Online lobby group expects loopholes to be sought in new package law

The European Technology and Travel Services Association (Ettsa) challenged claims that Europe’s package travel proposals “give a blessing to Flight-Plus”.

The association, whose members include leading online travel agents (OTAs), said the directive “invites interpretation” and warned it would lead “certain industry players” to seek loopholes.

Ettsa also took issue with Abta’s view that the proposed Package Travel Directive would define most Flight-Plus bookings as packages.

Flight-Plus is how many UK OTAs operate allowing them to adhere to the law while not taking on the full responsibilities and tax liabilities of selling full-blown packages.

However, Ettsa secretary general Christoph Klenner agreed “a large proportion” of Flight-Plus bookings would fall within the definition of a package under the proposed directive.

He said: “We find it hard to get behind Abta’s interpretation that the PTD proposal would consider Flight-Plus a package.

“What the proposal says is that only those combinations of products that are booked in one transaction and for a total price are covered, or combinations of products that are sold under the term package or a similar term.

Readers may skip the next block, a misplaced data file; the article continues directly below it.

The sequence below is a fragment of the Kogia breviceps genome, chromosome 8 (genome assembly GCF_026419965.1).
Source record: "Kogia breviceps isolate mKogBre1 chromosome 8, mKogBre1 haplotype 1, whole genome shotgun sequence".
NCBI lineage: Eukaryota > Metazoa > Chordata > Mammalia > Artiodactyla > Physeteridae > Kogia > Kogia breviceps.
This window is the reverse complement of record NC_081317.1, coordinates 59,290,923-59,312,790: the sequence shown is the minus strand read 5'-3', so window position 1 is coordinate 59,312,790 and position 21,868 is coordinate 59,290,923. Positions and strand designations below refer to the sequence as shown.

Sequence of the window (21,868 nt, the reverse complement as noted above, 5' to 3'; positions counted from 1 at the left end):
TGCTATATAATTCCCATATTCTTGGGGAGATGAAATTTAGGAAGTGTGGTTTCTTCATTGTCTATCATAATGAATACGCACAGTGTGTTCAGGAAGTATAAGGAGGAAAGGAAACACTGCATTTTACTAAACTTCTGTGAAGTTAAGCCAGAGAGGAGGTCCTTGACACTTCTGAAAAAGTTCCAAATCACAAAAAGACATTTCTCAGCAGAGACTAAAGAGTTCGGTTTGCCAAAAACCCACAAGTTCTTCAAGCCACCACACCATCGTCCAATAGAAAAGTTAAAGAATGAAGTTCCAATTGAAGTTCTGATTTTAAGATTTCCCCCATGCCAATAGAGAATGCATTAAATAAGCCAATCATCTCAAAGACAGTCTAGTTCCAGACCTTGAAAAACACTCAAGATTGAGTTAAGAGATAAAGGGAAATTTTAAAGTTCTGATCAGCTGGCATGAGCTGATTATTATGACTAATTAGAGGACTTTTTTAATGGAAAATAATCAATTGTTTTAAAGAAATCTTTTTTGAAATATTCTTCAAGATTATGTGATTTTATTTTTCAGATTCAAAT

“None of these conditions are met by Flight-Plus. To claim that PTD gives a blessing to Flight-Plus is deceptive.”

Klenner said his members did not object to taking responsibility for clients, which they already did as “a courtesy”.

“If it brings everyone up to the same level of service quality, that is great,” he said. “But this debate demonstrates the PTD proposal is poorly drafted and presents an arbitrary definition of a package. It invites interpretation and will drive certain industry players towards finding loopholes.”

Klenner said: “This is driven by the classic tour operators who feel their business model under pressure not only from OTAs but also from airlines selling holidays. We understand that, but the question is whether the directive will really help tour operators protect themselves from competition.”

Klenner said: “It creates a questionable standard of protection, creates more consumer confusion and will ultimately increase the cost of travel.”

This website uses cookies to ensure you get the best experience. Learn more